Teens, Cutting, and Self-Injury
Self-Injury as Self-Soothing
"Amanda" (not her real name) was feeling overwhelmed. Her parents were preoccupied with financial worries. Her algebra teacher had assigned tons of homework. And her best friend was not speaking to her because of a fight they had a couple of days earlier. Amanda felt alone and afraid. After a particularly tough algebra exam, she felt her world was caving in. She ran into a stall in the girls' bathroom, rolled up her sleeve, and cut her left arm as hard as she could with her nails. She drew blood, but she continued to scratch and cut. In her mind, self-injury was the only way she could deal with all the stress.
A few minutes later, her feelings of hopelessness subsided. And self-injury gradually became a ritual: every time Amanda was in a stressful or uncomfortable situation, she would "release" the bad feelings by cutting her left arm with her nails or even with a razor blade. She carefully concealed the scars to avoid questions from friends and family.
When teens feel sad, distressed, anxious, or confused, the emotions might be so extreme that they lead to acts of self-injury (also called cutting, self-mutilation, or self-harm). Most teens who inflict injury on themselves do so because they are experiencing stress and anxiety.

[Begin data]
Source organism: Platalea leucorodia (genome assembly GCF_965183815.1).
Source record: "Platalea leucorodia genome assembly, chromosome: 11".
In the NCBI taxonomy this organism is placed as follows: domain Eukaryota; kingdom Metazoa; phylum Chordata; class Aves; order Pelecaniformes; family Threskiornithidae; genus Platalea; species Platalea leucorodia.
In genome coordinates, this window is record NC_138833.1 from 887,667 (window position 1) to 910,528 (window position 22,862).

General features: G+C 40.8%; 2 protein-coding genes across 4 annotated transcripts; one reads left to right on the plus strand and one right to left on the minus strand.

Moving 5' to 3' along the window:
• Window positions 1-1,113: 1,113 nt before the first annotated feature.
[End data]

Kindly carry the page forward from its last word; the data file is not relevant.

Besides cutting and scratching, hitting/bruising, biting, picking at skin, and pulling out hair are some of the other ways teens use self-injury to cope with intensely bad feelings. Sometimes teens injure themselves regularly, almost as if it were a ceremony; other times, they may hurt themselves at moments when they need an immediate release for built-up tension.
Self-injury is an unhealthy and dangerous act and can leave scars, both physically and emotionally.
Stress and Self-Injury
Everybody experiences stress. But stress can feel very different for different people. Sometimes it is characterized by feeling nervous or jumpy. It can also include feelings of intense sadness, frustration, or anger.
These feelings are often (but not always) caused by things that happen during the day (such as a car accident or a fight with a friend). They can also be caused by something that is going to happen in the future (such as a big test or a dance recital). Stress also appears in different levels, or degrees.
Some people naturally feel higher levels of stress than others. For examples, two performers in a school play might feel drastically different about performing. One might be excited; the other might feel dizzy and nauseous.
This difference may be due to a person's biological makeup, or it might be due to a traumatic experience at a very young age. While these feelings may be triggered by a certain event or by many bad things happening in a short period of time, intense feelings of frustration could also be related to a person's upbringing. Children of abusive parents might lack good role models for dealing with stress in a healthy way.